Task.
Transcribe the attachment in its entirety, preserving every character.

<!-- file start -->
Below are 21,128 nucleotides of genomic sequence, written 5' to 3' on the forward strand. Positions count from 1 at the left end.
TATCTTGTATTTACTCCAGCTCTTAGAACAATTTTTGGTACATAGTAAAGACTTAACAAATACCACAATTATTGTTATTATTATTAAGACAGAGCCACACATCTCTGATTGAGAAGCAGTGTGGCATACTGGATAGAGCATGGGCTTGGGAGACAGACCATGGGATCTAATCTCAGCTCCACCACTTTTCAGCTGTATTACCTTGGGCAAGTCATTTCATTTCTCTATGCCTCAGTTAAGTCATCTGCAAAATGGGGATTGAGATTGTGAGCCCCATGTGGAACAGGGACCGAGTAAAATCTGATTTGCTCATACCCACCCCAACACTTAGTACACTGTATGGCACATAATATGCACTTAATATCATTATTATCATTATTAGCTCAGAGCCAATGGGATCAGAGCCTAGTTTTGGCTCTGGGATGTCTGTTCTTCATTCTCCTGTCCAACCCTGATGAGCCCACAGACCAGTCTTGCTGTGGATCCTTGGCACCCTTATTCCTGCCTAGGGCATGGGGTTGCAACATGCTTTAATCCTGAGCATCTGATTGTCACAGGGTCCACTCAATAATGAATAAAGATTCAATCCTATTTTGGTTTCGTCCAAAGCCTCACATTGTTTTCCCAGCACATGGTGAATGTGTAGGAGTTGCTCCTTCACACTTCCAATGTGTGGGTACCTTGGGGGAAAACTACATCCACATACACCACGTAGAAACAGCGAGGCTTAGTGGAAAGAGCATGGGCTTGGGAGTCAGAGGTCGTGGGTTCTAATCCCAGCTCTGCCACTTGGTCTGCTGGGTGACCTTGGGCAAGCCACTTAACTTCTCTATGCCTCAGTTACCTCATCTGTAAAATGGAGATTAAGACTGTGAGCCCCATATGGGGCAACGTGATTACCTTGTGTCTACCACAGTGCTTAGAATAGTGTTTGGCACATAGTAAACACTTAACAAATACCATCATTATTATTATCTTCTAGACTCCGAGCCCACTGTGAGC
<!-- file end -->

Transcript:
Below are 21,128 nucleotides of genomic sequence, written 5' to 3' on the forward strand. Positions count from 1 at the left end.
TATCTTGTATTTACTCCAGCTCTTAGAACAATTTTTGGTACATAGTAAAGACTTAACAAATACCACAATTATTGTTATTATTATTAAGACAGAGCCACACATCTCTGATTGAGAAGCAGTGTGGCATACTGGATAGAGCATGGGCTTGGGAGACAGACCATGGGATCTAATCTCAGCTCCACCACTTTTCAGCTGTATTACCTTGGGCAAGTCATTTCATTTCTCTATGCCTCAGTTAAGTCATCTGCAAAATGGGGATTGAGATTGTGAGCCCCATGTGGAACAGGGACCGAGTAAAATCTGATTTGCTCATACCCACCCCAACACTTAGTACACTGTATGGCACATAATATGCACTTAATATCATTATTATCATTATTAGCTCAGAGCCAATGGGATCAGAGCCTAGTTTTGGCTCTGGGATGTCTGTTCTTCATTCTCCTGTCCAACCCTGATGAGCCCACAGACCAGTCTTGCTGTGGATCCTTGGCACCCTTATTCCTGCCTAGGGCATGGGGTTGCAACATGCTTTAATCCTGAGCATCTGATTGTCACAGGGTCCACTCAATAATGAATAAAGATTCAATCCTATTTTGGTTTCGTCCAAAGCCTCACATTGTTTTCCCAGCACATGGTGAATGTGTAGGAGTTGCTCCTTCACACTTCCAATGTGTGGGTACCTTGGGGGAAAACTACATCCACATACACCACGTAGAAACAGCGAGGCTTAGTGGAAAGAGCATGGGCTTGGGAGTCAGAGGTCGTGGGTTCTAATCCCAGCTCTGCCACTTGGTCTGCTGGGTGACCTTGGGCAAGCCACTTAACTTCTCTATGCCTCAGTTACCTCATCTGTAAAATGGAGATTAAGACTGTGAGCCCCATATGGGGCAACGTGATTACCTTGTGTCTACCACAGTGCTTAGAATAGTGTTTGGCACATAGTAAACACTTAACAAATACCATCATTATTATTATCTTCTAGACTCCGAGCCCACTGTGAGC